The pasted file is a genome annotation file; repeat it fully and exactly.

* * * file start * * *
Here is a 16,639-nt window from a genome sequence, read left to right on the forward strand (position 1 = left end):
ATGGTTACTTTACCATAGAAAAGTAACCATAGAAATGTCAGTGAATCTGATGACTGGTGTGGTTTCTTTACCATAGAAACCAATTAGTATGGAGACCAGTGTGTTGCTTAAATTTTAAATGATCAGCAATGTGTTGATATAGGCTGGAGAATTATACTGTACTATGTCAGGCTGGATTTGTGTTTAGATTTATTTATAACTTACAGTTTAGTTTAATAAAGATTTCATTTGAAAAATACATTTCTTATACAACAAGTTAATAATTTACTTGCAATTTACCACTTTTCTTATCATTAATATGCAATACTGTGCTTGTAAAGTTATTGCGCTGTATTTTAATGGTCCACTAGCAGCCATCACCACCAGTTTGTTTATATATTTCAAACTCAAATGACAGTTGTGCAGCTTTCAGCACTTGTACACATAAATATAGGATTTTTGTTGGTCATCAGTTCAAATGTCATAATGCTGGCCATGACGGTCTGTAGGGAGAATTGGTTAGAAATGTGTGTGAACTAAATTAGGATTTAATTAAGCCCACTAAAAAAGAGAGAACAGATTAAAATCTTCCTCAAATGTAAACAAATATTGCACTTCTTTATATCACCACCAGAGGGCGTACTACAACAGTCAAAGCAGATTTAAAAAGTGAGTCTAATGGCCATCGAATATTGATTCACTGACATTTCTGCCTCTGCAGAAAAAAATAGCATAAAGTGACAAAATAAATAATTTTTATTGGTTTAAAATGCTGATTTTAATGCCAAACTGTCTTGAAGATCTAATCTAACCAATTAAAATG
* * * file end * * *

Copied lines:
Here is a 16,639-nt window from a genome sequence, read left to right on the forward strand (position 1 = left end):
ATGGTTACTTTACCATAGAAAAGTAACCATAGAAATGTCAGTGAATCTGATGACTGGTGTGGTTTCTTTACCATAGAAACCAATTAGTATGGAGACCAGTGTGTTGCTTAAATTTTAAATGATCAGCAATGTGTTGATATAGGCTGGAGAATTATACTGTACTATGTCAGGCTGGATTTGTGTTTAGATTTATTTATAACTTACAGTTTAGTTTAATAAAGATTTCATTTGAAAAATACATTTCTTATACAACAAGTTAATAATTTACTTGCAATTTACCACTTTTCTTATCATTAATATGCAATACTGTGCTTGTAAAGTTATTGCGCTGTATTTTAATGGTCCACTAGCAGCCATCACCACCAGTTTGTTTATATATTTCAAACTCAAATGACAGTTGTGCAGCTTTCAGCACTTGTACACATAAATATAGGATTTTTGTTGGTCATCAGTTCAAATGTCATAATGCTGGCCATGACGGTCTGTAGGGAGAATTGGTTAGAAATGTGTGTGAACTAAATTAGGATTTAATTAAGCCCACTAAAAAAGAGAGAACAGATTAAAATCTTCCTCAAATGTAAACAAATATTGCACTTCTTTATATCACCACCAGAGGGCGTACTACAACAGTCAAAGCAGATTTAAAAAGTGAGTCTAATGGCCATCGAATATTGATTCACTGACATTTCTGCCTCTGCAGAAAAAAATAGCATAAAGTGACAAAATAAATAATTTTTATTGGTTTAAAATGCTGATTTTAATGCCAAACTGTCTTGAAGATCTAATCTAACCAATTAAAATG